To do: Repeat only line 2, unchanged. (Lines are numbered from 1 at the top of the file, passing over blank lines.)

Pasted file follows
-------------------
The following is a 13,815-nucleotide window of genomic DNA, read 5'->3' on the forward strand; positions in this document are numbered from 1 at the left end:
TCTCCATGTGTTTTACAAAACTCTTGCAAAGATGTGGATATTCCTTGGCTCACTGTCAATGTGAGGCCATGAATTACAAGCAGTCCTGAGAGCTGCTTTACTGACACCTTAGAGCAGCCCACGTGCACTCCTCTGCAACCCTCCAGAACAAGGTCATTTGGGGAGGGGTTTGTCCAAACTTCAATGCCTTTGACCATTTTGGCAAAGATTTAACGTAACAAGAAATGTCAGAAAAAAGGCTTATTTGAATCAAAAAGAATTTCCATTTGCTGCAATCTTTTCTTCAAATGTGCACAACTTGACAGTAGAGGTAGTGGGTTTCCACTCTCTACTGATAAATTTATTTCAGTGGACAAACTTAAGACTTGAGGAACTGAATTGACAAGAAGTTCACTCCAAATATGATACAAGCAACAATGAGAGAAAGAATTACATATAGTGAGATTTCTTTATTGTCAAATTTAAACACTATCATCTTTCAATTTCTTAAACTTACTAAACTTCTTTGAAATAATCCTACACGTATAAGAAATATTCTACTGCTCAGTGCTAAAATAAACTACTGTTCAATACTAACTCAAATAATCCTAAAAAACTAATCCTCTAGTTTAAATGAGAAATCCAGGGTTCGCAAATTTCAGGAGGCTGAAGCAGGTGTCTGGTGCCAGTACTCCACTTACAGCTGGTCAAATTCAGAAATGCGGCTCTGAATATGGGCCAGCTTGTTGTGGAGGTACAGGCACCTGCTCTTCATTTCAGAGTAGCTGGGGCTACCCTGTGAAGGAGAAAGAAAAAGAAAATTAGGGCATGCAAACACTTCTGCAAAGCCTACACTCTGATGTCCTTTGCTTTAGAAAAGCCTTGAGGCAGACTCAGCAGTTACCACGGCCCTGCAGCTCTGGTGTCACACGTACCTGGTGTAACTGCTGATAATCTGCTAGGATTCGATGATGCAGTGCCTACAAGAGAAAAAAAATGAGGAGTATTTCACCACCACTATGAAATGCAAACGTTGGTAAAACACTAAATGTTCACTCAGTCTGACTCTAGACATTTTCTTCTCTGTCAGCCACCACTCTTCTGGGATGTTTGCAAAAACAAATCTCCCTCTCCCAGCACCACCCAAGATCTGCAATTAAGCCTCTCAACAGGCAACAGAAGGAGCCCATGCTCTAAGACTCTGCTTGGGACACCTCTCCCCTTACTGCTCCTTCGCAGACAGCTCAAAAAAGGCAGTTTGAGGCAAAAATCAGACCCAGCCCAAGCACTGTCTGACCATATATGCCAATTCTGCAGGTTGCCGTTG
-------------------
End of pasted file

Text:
TCTCCATGTGTTTTACAAAACTCTTGCAAAGATGTGGATATTCCTTGGCTCACTGTCAATGTGAGGCCATGAATTACAAGCAGTCCTGAGAGCTGCTTTACTGACACCTTAGAGCAGCCCACGTGCACTCCTCTGCAACCCTCCAGAACAAGGTCATTTGGGGAGGGGTTTGTCCAAACTTCAATGCCTTTGACCATTTTGGCAAAGATTTAACGTAACAAGAAATGTCAGAAAAAAGGCTTATTTGAATCAAAAAGAATTTCCATTTGCTGCAATCTTTTCTTCAAATGTGCACAACTTGACAGTAGAGGTAGTGGGTTTCCACTCTCTACTGATAAATTTATTTCAGTGGACAAACTTAAGACTTGAGGAACTGAATTGACAAGAAGTTCACTCCAAATATGATACAAGCAACAATGAGAGAAAGAATTACATATAGTGAGATTTCTTTATTGTCAAATTTAAACACTATCATCTTTCAATTTCTTAAACTTACTAAACTTCTTTGAAATAATCCTACACGTATAAGAAATATTCTACTGCTCAGTGCTAAAATAAACTACTGTTCAATACTAACTCAAATAATCCTAAAAAACTAATCCTCTAGTTTAAATGAGAAATCCAGGGTTCGCAAATTTCAGGAGGCTGAAGCAGGTGTCTGGTGCCAGTACTCCACTTACAGCTGGTCAAATTCAGAAATGCGGCTCTGAATATGGGCCAGCTTGTTGTGGAGGTACAGGCACCTGCTCTTCATTTCAGAGTAGCTGGGGCTACCCTGTGAAGGAGAAAGAAAAAGAAAATTAGGGCATGCAAACACTTCTGCAAAGCCTACACTCTGATGTCCTTTGCTTTAGAAAAGCCTTGAGGCAGACTCAGCAGTTACCACGGCCCTGCAGCTCTGGTGTCACACGTACCTGGTGTAACTGCTGATAATCTGCTAGGATTCGATGATGCAGTGCCTACAAGAGAAAAAAAATGAGGAGTATTTCACCACCACTATGAAATGCAAACGTTGGTAAAACACTAAATGTTCACTCAGTCTGACTCTAGACATTTTCTTCTCTGTCAGCCACCACTCTTCTGGGATGTTTGCAAAAACAAATCTCCCTCTCCCAGCACCACCCAAGATCTGCAATTAAGCCTCTCAACAGGCAACAGAAGGAGCCCATGCTCTAAGACTCTGCTTGGGACACCTCTCCCCTTACTGCTCCTTCGCAGACAGCTCAAAAAAGGCAGTTTGAGGCAAAAATCAGACCCAGCCCAAGCACTGTCTGACCATATATGCCAATTCTGCAGGTTGCCGTTG